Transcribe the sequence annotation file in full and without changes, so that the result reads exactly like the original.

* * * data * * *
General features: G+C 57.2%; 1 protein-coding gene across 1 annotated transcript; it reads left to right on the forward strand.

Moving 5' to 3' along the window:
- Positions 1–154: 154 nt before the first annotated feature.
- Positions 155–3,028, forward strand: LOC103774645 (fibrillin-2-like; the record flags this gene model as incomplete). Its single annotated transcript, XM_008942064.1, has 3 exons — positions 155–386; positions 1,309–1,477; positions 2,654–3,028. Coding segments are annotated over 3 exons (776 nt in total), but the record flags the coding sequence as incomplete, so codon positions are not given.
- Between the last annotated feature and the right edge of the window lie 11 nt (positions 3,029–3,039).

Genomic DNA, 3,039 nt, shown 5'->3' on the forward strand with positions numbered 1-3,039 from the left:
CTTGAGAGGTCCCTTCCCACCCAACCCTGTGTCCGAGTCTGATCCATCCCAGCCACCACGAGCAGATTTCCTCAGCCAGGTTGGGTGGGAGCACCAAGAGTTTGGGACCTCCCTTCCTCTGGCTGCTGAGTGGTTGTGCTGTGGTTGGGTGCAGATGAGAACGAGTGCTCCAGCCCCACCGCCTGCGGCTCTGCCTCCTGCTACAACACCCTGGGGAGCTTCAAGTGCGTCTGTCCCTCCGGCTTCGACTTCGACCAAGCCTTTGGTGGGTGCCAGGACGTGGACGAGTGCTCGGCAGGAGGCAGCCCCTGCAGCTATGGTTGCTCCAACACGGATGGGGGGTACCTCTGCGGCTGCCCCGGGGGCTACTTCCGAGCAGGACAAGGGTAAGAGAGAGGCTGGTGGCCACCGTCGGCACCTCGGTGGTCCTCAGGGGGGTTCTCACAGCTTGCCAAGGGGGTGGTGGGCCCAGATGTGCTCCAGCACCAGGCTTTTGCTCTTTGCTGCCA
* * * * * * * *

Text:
General features: G+C 57.2%; 1 protein-coding gene across 1 annotated transcript; it reads left to right on the forward strand.

Moving 5' to 3' along the window:
- Positions 1–154: 154 nt before the first annotated feature.
- Positions 155–3,028, forward strand: LOC103774645 (fibrillin-2-like; the record flags this gene model as incomplete). Its single annotated transcript, XM_008942064.1, has 3 exons — positions 155–386; positions 1,309–1,477; positions 2,654–3,028. Coding segments are annotated over 3 exons (776 nt in total), but the record flags the coding sequence as incomplete, so codon positions are not given.
- Between the last annotated feature and the right edge of the window lie 11 nt (positions 3,029–3,039).

Genomic DNA, 3,039 nt, shown 5'->3' on the forward strand with positions numbered 1-3,039 from the left:
CTTGAGAGGTCCCTTCCCACCCAACCCTGTGTCCGAGTCTGATCCATCCCAGCCACCACGAGCAGATTTCCTCAGCCAGGTTGGGTGGGAGCACCAAGAGTTTGGGACCTCCCTTCCTCTGGCTGCTGAGTGGTTGTGCTGTGGTTGGGTGCAGATGAGAACGAGTGCTCCAGCCCCACCGCCTGCGGCTCTGCCTCCTGCTACAACACCCTGGGGAGCTTCAAGTGCGTCTGTCCCTCCGGCTTCGACTTCGACCAAGCCTTTGGTGGGTGCCAGGACGTGGACGAGTGCTCGGCAGGAGGCAGCCCCTGCAGCTATGGTTGCTCCAACACGGATGGGGGGTACCTCTGCGGCTGCCCCGGGGGCTACTTCCGAGCAGGACAAGGGTAAGAGAGAGGCTGGTGGCCACCGTCGGCACCTCGGTGGTCCTCAGGGGGGTTCTCACAGCTTGCCAAGGGGGTGGTGGGCCCAGATGTGCTCCAGCACCAGGCTTTTGCTCTTTGCTGCCA